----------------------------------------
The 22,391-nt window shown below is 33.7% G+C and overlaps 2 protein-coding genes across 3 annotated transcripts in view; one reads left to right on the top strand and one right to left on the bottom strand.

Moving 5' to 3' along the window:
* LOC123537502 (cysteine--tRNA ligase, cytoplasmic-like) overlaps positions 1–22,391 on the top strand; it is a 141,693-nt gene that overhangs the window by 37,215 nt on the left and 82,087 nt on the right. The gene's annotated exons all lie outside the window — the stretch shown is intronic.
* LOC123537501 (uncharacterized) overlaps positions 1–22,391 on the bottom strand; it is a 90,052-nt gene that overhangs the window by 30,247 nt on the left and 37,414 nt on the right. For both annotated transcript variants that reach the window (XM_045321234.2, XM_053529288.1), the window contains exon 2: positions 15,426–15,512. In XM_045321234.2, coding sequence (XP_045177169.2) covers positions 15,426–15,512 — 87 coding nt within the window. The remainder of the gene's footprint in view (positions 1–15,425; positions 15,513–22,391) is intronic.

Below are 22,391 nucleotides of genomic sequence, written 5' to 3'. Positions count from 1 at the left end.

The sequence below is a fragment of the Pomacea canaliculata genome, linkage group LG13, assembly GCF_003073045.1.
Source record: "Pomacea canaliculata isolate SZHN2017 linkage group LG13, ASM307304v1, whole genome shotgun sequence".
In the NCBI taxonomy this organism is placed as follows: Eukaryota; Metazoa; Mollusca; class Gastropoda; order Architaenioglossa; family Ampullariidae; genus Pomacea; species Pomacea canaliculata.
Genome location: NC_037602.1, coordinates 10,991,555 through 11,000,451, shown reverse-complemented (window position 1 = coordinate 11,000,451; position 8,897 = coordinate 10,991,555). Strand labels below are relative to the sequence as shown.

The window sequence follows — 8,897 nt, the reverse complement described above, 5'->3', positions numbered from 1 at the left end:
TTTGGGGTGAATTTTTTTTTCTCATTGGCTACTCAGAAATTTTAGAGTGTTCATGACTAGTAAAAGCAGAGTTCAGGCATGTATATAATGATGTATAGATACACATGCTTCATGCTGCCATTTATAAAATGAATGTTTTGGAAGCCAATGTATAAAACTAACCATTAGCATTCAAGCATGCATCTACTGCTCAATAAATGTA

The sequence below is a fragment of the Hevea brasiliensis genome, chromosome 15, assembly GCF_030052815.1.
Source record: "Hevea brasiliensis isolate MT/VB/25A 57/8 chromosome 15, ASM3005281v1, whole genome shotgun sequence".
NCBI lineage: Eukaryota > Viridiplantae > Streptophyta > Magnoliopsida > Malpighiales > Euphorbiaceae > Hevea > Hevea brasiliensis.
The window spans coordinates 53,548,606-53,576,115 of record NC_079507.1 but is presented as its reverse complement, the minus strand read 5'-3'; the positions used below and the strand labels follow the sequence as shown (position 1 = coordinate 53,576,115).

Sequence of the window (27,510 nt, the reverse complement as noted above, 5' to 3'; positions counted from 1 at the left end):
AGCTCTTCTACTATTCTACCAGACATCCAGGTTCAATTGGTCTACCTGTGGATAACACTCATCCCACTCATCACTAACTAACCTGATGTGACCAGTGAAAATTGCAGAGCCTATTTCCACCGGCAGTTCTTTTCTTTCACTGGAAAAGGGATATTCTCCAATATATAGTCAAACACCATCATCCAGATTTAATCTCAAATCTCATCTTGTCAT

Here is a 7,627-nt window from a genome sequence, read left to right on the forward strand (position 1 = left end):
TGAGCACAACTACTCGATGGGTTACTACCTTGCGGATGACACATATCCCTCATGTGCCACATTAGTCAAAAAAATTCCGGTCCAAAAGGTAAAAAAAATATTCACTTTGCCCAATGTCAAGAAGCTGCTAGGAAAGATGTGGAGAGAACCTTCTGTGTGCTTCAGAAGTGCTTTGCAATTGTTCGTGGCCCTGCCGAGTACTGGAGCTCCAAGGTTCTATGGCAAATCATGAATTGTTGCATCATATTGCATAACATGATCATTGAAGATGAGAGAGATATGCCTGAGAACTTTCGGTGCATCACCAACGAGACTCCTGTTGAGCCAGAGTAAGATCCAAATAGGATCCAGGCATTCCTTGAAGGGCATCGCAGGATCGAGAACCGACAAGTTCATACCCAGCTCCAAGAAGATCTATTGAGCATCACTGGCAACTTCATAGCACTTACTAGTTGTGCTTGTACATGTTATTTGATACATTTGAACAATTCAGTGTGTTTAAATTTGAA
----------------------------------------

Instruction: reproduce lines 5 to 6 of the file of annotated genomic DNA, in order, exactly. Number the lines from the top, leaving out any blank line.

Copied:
Below are 22,391 nucleotides of genomic sequence, written 5' to 3'. Positions count from 1 at the left end.

The sequence below is a fragment of the Pomacea canaliculata genome, linkage group LG13, assembly GCF_003073045.1.